A council that advises University of Georgia President Michael Adams agreed Thursday that domestic partners of employees should receive benefits that match those currently offered to married spouses.
The University Council passed a measure that calls on UGA to provide the money to offer health insurance and voluntary benefits to unmarried partners. The program would cost about $270,000 a year, said Janet Frick, who chairs the council’s Human Resources Committee.
Adams “will take the council’s action under advisement and consider it seriously, as he does all actions of the council,” university spokeswoman Cynthia Hoke said.
The council advises Adams on academics and other policy issues, but he is not required to act on its recommendations.
Adams declined to comment on the plan before the vote, but said the budget remains a concern in all aspects of the university.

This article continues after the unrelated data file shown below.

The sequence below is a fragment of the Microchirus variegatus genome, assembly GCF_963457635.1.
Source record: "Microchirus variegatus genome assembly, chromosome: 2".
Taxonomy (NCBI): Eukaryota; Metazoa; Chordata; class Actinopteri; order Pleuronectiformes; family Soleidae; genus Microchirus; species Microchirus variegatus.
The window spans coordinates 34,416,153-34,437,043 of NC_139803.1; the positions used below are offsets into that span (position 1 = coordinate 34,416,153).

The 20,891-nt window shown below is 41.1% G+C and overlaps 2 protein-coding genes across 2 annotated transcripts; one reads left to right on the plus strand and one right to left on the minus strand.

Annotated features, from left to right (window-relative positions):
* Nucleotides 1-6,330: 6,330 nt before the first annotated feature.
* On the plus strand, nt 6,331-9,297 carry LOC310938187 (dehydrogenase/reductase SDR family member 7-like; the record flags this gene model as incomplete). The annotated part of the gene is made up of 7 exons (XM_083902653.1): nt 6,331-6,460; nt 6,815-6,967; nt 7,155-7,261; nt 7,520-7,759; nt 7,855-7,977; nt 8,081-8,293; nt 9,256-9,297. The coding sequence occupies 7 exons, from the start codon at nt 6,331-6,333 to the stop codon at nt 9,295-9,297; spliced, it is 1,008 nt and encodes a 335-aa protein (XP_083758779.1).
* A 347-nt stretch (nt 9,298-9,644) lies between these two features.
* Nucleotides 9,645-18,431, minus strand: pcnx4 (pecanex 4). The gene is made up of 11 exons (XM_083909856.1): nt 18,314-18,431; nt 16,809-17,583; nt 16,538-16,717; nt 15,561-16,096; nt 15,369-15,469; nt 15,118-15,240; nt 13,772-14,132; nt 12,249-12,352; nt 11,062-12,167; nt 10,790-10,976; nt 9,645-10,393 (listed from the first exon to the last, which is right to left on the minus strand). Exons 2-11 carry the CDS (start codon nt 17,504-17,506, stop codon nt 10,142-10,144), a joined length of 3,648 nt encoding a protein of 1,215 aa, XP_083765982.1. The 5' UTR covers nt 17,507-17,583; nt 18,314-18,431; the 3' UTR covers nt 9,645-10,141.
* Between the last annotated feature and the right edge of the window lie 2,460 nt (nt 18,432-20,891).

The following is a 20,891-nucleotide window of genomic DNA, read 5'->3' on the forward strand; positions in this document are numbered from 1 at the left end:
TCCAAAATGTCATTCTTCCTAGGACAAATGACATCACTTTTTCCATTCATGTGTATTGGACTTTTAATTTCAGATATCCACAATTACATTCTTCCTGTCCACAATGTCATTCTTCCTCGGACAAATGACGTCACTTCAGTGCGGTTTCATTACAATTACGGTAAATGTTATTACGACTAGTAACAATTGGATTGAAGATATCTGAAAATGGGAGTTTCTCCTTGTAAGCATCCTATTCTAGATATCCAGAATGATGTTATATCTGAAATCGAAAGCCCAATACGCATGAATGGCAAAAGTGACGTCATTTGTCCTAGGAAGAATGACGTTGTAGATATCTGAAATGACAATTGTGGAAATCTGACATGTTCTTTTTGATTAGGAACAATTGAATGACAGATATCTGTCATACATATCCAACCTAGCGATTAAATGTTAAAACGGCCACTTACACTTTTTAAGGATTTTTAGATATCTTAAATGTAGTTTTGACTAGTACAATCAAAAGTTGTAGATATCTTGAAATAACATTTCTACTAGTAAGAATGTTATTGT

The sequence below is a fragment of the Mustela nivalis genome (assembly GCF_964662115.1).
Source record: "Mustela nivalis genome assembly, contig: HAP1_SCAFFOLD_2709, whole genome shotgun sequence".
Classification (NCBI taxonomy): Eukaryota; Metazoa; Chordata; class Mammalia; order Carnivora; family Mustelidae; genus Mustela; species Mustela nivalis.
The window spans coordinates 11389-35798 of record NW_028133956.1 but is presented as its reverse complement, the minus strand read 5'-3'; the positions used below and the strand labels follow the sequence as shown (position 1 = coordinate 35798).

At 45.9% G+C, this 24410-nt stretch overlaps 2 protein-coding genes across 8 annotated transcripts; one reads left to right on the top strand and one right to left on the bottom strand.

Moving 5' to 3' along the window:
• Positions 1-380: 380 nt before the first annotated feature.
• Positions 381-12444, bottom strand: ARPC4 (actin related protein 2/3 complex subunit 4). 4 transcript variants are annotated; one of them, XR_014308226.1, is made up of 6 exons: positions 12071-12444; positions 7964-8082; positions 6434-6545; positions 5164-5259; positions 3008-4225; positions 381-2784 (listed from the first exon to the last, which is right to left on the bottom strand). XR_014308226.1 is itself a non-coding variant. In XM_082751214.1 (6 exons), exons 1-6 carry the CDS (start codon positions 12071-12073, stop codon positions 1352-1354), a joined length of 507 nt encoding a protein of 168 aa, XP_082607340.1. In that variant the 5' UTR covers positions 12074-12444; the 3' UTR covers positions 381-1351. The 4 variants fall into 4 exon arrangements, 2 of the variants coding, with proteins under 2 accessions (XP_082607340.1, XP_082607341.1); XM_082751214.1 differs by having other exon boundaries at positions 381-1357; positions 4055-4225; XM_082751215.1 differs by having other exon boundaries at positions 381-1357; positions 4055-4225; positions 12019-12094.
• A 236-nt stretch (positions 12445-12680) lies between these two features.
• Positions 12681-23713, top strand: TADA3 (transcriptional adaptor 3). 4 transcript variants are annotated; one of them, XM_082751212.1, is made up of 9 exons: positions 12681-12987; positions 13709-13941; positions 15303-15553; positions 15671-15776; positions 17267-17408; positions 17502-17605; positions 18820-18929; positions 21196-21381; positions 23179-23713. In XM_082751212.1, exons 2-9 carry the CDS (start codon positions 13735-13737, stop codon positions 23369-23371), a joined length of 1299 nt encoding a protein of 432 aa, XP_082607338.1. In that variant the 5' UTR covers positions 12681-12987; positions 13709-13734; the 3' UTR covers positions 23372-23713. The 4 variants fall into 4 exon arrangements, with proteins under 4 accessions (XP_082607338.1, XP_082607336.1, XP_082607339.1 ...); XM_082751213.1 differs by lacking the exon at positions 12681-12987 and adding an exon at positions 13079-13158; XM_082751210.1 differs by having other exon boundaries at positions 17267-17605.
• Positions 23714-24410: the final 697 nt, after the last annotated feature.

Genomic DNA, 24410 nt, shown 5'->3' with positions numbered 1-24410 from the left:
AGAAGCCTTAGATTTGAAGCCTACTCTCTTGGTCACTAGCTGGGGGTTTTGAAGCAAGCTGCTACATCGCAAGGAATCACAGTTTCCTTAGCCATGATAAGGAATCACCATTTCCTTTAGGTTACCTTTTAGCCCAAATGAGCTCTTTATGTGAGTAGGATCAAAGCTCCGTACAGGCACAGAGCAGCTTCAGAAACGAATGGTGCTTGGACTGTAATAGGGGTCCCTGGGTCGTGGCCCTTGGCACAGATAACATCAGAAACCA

Gov. Nathan Deal told nearly all state agencies to cut spending by 3 percent this year and next because of the sluggish economy. UGA’s plan would eliminate nearly 130 positions.
Frick said the extended benefits would help with faculty recruitment and could be paid for without using state money. Other colleges use grants, external research funding and discretionary money from their foundations, she said.
The council’s vote was expected since it has approved similar measures before. Those plans asked the state Board of Regents to pay for the benefits, but the board never acted on the requests.
This measure won’t have to go before the state board because it calls on UGA to pay for it.
Same-sex couples and couples of opposite sexes who have chosen not to be legally married would be eligible for the benefits, Frick said.